Elena Serrano of East Side Arts Alliance led the Call to Action and greeted us all with “Happy Black Future Month!” an undoubtedly catchy concept that makes perfect sense with this weekend’s release of the movie Black Panther and all the Afro-Futurist energy buzzing through the streets. Serrano was joined by John Jones, an East Oakland native and community justice advocate, Margaretta Lin of the Dellums Institute for Social Justice and Darrell Jones of Tech Equity. They all lined up on stage and each spoke to the Action that must be taken now, today, yesterday to address and fight Oakland’s racial displacement crisis.

John Jones reminded us that Oakland use to be known as Chocolate City, and “we are quickly on the pathway to becoming a Piedmont or a San Leandro.” Boo’s and no’s rolled through the crowd. Jones let us know that “unlike other cities, Oakland has lost 25 percent of its Black residents since the year 2000. Oakland at a time was 47 percent Black; today that population has dwindled to 25 percent and is still dropping.”

The call to action has a core element in the fight against Oakland’s racial displacement – the East Oakland Black Culture Zone (BCZ). The leaders of the Black Culture Zone have been working tirelessly; the BCZ has grown out of a vision of a neighborhood that is proud to be Black. The Black Culture zone will support Black- run business, promote healthy choices and lifestyles, offer education of true stories and legacies to our youth and lift up Black cultural traditions.

The leaders are proposing that the old Safeway building on International and 57th Avenue serve as the hub for the BCZ. In an Oakland once known as Chocolate city yet loosing it’s Black population by forced economic displacement at a rapid rate, a Black Culture Zone holds the promise that the legacy of Oakland’s vibrant music, art, dance, politics, intellect that is Black Culture, will remain alive and free. “Culture is the essence of life, and everyone needs to know their essence,”  was the message in the video introducing the BCZ. You can still donate and support the creation of the BCZ at https://www.belovedoakland.org/action/.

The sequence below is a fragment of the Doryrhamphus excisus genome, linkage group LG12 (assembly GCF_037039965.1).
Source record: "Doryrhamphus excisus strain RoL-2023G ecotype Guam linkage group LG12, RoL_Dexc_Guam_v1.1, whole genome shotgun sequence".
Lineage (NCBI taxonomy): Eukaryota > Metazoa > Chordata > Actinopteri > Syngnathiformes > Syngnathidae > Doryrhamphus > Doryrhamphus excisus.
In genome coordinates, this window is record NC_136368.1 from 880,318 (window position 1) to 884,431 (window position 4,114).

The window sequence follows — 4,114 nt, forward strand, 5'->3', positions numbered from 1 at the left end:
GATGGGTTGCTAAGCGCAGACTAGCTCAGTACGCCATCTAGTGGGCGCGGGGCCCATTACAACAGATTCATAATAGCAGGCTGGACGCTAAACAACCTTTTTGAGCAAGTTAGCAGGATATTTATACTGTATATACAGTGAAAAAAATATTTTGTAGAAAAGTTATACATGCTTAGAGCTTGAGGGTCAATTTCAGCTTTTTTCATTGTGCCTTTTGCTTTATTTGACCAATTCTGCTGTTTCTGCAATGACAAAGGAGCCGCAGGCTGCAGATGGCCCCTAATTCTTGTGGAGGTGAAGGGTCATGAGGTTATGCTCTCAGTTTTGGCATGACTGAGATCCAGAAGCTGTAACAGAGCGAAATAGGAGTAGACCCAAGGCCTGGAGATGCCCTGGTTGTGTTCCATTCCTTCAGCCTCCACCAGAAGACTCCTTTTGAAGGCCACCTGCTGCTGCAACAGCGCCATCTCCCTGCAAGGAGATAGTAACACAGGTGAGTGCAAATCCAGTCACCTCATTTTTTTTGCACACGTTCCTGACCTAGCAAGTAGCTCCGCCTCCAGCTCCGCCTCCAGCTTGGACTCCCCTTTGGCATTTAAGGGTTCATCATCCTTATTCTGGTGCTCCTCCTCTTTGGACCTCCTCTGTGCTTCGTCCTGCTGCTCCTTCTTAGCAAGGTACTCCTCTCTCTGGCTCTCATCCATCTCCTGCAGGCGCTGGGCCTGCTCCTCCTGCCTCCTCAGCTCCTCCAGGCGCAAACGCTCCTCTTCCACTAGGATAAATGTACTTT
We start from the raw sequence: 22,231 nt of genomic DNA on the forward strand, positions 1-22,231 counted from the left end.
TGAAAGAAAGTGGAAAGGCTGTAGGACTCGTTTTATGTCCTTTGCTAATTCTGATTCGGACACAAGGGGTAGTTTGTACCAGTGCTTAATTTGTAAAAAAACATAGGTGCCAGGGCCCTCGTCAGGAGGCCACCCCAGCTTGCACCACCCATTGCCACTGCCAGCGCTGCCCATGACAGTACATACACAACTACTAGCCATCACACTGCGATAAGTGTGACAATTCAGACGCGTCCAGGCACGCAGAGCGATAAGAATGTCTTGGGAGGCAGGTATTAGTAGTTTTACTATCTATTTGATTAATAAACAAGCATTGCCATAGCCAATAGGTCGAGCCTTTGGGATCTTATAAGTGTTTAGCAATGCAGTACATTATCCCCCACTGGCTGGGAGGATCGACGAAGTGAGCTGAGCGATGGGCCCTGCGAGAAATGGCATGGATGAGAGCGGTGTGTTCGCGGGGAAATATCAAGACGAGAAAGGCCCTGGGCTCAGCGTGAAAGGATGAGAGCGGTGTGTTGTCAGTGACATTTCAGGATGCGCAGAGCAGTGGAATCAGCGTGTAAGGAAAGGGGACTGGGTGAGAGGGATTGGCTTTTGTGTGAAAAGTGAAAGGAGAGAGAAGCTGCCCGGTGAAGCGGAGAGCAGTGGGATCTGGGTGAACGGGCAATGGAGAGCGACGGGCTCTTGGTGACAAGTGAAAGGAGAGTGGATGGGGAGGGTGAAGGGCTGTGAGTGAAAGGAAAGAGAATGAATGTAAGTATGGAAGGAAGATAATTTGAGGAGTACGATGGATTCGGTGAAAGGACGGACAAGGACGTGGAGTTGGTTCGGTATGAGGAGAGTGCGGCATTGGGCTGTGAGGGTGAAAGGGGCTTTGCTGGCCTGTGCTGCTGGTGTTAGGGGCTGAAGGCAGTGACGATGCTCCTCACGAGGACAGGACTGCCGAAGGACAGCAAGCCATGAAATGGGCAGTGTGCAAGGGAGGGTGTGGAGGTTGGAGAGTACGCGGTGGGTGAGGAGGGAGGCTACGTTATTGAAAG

The author in front of the Black Power Matters posters

Throughout the show, the ladies of House of Malico, Queens D Light and Sasha Kelley, looking fly as ever, were holding down the photo booth where everyone was jumping in to have their pictures taken in front of the Black Power Matters posters with the Sankofa bird, in red black and blue. Check out The House of Malico’s upcoming events, like “Twerk for Mother Earth.” http://www.thehouseofmalico.com

The event had six different categories of sponsors, ranging from catalyst ($10,000 sponsorship) to advocate ($250 sponsorship.) At one point Ise Lyfe pointed out the importance of having such sponsorship to stand by the movement.

Oakland is no doubt a beloved city, a beloved community and a fierce fertile ground of creative brilliance and social justice icons. This should be an annual event. It was a reminder of all the work that has been done, continues to be done and is to come, that was and will be birthed in this beautiful city.

 

 

 

About Hannah Moore

Hannah Moore is a Bay Area native ,born in Oakland California, and as a result the ‘Bay’ has very much influenced her politics, consciousness and work. She considers herself a healer, although in the early stages of learning her craft. She recently moved back to the Bay Area from Bahia, Brazil where she has lived for the past four years. Hannah completed her Master’s in Brazil focusing on police violence, art activism and Black masculinity. Hannah currently works as a college and career coordinator at Alternatives in Action High School in East Oakland on 62nd Avenue. View all posts by Hannah Moore →